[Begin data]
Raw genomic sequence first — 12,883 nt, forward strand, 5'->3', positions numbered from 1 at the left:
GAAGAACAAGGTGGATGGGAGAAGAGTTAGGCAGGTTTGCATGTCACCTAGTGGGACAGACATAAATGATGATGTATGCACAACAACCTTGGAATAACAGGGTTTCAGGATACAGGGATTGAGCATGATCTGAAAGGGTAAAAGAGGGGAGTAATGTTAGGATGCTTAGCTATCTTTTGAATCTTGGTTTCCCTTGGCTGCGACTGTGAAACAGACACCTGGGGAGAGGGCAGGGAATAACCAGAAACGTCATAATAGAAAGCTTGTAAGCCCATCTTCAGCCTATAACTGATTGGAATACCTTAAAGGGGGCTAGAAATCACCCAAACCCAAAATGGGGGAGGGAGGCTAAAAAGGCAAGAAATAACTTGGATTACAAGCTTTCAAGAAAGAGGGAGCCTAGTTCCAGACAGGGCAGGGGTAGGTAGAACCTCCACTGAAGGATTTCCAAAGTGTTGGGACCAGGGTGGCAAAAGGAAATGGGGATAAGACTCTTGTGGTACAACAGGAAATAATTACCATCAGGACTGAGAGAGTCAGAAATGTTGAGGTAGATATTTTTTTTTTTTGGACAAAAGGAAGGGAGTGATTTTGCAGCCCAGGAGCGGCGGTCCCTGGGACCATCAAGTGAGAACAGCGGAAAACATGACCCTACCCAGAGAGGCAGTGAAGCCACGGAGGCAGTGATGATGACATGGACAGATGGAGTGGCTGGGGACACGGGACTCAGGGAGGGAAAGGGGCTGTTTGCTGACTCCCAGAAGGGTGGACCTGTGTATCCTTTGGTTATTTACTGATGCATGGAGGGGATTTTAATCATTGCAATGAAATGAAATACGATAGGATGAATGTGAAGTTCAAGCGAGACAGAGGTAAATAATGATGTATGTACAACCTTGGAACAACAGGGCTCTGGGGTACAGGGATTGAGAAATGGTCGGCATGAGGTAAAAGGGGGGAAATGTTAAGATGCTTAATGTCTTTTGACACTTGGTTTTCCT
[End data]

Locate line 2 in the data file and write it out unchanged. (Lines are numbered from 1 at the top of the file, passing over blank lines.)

GAAGAACAAGGTGGATGGGAGAAGAGTTAGGCAGGTTTGCATGTCACCTAGTGGGACAGACATAAATGATGATGTATGCACAACAACCTTGGAATAACAGGGTTTCAGGATACAGGGATTGAGCATGATCTGAAAGGGTAAAAGAGGGGAGTAATGTTAGGATGCTTAGCTATCTTTTGAATCTTGGTTTCCCTTGGCTGCGACTGTGAAACAGACACCTGGGGAGAGGGCAGGGAATAACCAGAAACGTCATAATAGAAAGCTTGTAAGCCCATCTTCAGCCTATAACTGATTGGAATACCTTAAAGGGGGCTAGAAATCACCCAAACCCAAAATGGGGGAGGGAGGCTAAAAAGGCAAGAAATAACTTGGATTACAAGCTTTCAAGAAAGAGGGAGCCTAGTTCCAGACAGGGCAGGGGTAGGTAGAACCTCCACTGAAGGATTTCCAAAGTGTTGGGACCAGGGTGGCAAAAGGAAATGGGGATAAGACTCTTGTGGTACAACAGGAAATAATTACCATCAGGACTGAGAGAGTCAGAAATGTTGAGGTAGATATTTTTTTTTTTTGGACAAAAGGAAGGGAGTGATTTTGCAGCCCAGGAGCGGCGGTCCCTGGGACCATCAAGTGAGAACAGCGGAAAACATGACCCTACCCAGAGAGGCAGTGAAGCCACGGAGGCAGTGATGATGACATGGACAGATGGAGTGGCTGGGGACACGGGACTCAGGGAGGGAAAGGGGCTGTTTGCTGACTCCCAGAAGGGTGGACCTGTGTATCCTTTGGTTATTTACTGATGCATGGAGGGGATTTTAATCATTGCAATGAAATGAAATACGATAGGATGAATGTGAAGTTCAAGCGAGACAGAGGTAAATAATGATGTATGTACAACCTTGGAACAACAGGGCTCTGGGGTACAGGGATTGAGAAATGGTCGGCATGAGGTAAAAGGGGGGAAATGTTAAGATGCTTAATGTCTTTTGACACTTGGTTTTCCT